Fremont County Republican Stephanie Luck throws hat in ring for Senate District 2 seat
Author: Ernest Luning - December 2, 2017 - Updated: December 1, 2017
Fremont County Republican Stephanie Luck, a conservative attorney and longtime critic of legalized marijuana, announced Friday she’s running for the Senate District 2 seat held by term-limited Senate President Kevin Grantham, R-Cañon City.
“I am a builder,” Luck said in a statement. “I am a builder, not of buildings, but of communities. I am passionate about creating environments where people can thrive. As the state of Colorado continues to burden us with increased regulations, inefficient spending and unhealthy policies, it becomes difficult for individuals to innovate and build. I want to remove these barriers.”
Luck is the second Republican to launch a campaign for the predominantly Republican seat, which covers Fremont, Teller, Park and Clear Creek counties and the less densely populated parts of El Paso County. Dennis Hisey of Fountain kicked off his candidacy in July.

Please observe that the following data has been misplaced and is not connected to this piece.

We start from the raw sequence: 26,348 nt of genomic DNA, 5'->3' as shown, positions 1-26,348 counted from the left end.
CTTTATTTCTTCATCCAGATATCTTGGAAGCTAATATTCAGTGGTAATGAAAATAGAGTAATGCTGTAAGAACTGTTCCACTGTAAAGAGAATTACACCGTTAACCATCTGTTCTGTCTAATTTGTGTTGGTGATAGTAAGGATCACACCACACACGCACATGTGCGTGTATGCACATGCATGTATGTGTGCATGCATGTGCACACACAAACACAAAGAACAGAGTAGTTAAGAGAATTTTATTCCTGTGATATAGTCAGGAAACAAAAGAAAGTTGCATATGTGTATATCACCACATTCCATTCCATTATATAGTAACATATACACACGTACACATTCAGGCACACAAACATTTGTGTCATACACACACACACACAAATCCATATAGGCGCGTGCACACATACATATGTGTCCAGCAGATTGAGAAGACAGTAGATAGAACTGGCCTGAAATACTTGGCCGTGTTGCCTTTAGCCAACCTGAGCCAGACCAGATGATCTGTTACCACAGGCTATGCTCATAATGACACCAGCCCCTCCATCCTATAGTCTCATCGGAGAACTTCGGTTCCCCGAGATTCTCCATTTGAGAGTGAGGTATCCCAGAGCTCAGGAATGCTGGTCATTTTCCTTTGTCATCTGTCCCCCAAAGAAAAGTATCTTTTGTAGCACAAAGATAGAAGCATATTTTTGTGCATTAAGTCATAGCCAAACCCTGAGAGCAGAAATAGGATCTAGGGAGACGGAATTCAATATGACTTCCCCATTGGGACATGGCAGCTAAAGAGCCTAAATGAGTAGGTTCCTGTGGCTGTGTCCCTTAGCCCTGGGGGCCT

Luck is president of the Penrose Chamber of Commerce and lives in the unincorporated area of Fremont County that goes by that name. She describes herself on the chamber’s website as an independent associate for USANA, a multi-level nutritional supplement manufacturer. An alumni of the Alliance Defending Freedom’s Blackstone Fellowship, an intensive program for Christian law students, Luck has spoken out against marijuana in presentations at Focus on the Family and elsewhere. Luck is a community board member of the Eastern Fremont Communities that Care program and has been associated with the Penrose Parks & Recreation District.
Luck’s campaign said in a press that she lived abroad for seven years and developed an appreciation for the American way of life in the process.
In a statement provided by Luck’s campaign, Tina Heffner, president of the parks and rec district, called Luck a “strong leader, full of creative ideas” and said she’s seen Luck work to solve problems. “She is not a political insider,” Heffner added, “but she would make an outstanding public servant.”